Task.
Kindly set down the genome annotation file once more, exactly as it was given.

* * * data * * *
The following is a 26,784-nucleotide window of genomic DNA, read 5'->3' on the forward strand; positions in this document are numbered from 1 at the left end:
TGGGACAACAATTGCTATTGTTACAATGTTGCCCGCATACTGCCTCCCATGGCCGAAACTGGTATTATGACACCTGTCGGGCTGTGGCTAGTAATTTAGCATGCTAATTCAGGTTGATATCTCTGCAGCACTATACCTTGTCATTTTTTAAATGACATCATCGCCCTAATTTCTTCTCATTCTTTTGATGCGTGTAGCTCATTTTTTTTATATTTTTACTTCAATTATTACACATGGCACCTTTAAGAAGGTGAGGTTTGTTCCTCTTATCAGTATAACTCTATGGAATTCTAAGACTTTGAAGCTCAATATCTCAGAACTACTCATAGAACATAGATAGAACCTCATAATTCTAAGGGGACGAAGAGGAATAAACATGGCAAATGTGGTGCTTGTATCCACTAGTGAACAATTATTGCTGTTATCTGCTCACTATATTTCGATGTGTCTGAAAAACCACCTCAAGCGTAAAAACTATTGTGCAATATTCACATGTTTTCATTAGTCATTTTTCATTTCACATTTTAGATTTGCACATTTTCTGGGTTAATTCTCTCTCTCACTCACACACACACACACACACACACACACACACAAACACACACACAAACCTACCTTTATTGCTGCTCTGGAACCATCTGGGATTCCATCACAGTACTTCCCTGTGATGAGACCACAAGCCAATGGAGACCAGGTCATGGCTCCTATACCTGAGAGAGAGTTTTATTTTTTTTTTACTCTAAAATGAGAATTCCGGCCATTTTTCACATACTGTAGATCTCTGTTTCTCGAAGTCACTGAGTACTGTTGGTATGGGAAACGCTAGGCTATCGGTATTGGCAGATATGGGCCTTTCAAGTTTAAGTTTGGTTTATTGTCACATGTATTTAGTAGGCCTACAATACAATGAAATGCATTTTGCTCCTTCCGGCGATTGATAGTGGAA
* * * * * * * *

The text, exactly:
The following is a 26,784-nucleotide window of genomic DNA, read 5'->3' on the forward strand; positions in this document are numbered from 1 at the left end:
TGGGACAACAATTGCTATTGTTACAATGTTGCCCGCATACTGCCTCCCATGGCCGAAACTGGTATTATGACACCTGTCGGGCTGTGGCTAGTAATTTAGCATGCTAATTCAGGTTGATATCTCTGCAGCACTATACCTTGTCATTTTTTAAATGACATCATCGCCCTAATTTCTTCTCATTCTTTTGATGCGTGTAGCTCATTTTTTTTATATTTTTACTTCAATTATTACACATGGCACCTTTAAGAAGGTGAGGTTTGTTCCTCTTATCAGTATAACTCTATGGAATTCTAAGACTTTGAAGCTCAATATCTCAGAACTACTCATAGAACATAGATAGAACCTCATAATTCTAAGGGGACGAAGAGGAATAAACATGGCAAATGTGGTGCTTGTATCCACTAGTGAACAATTATTGCTGTTATCTGCTCACTATATTTCGATGTGTCTGAAAAACCACCTCAAGCGTAAAAACTATTGTGCAATATTCACATGTTTTCATTAGTCATTTTTCATTTCACATTTTAGATTTGCACATTTTCTGGGTTAATTCTCTCTCTCACTCACACACACACACACACACACACACACACACAAACACACACACAAACCTACCTTTATTGCTGCTCTGGAACCATCTGGGATTCCATCACAGTACTTCCCTGTGATGAGACCACAAGCCAATGGAGACCAGGTCATGGCTCCTATACCTGAGAGAGAGTTTTATTTTTTTTTTACTCTAAAATGAGAATTCCGGCCATTTTTCACATACTGTAGATCTCTGTTTCTCGAAGTCACTGAGTACTGTTGGTATGGGAAACGCTAGGCTATCGGTATTGGCAGATATGGGCCTTTCAAGTTTAAGTTTGGTTTATTGTCACATGTATTTAGTAGGCCTACAATACAATGAAATGCATTTTGCTCCTTCCGGCGATTGATAGTGGAA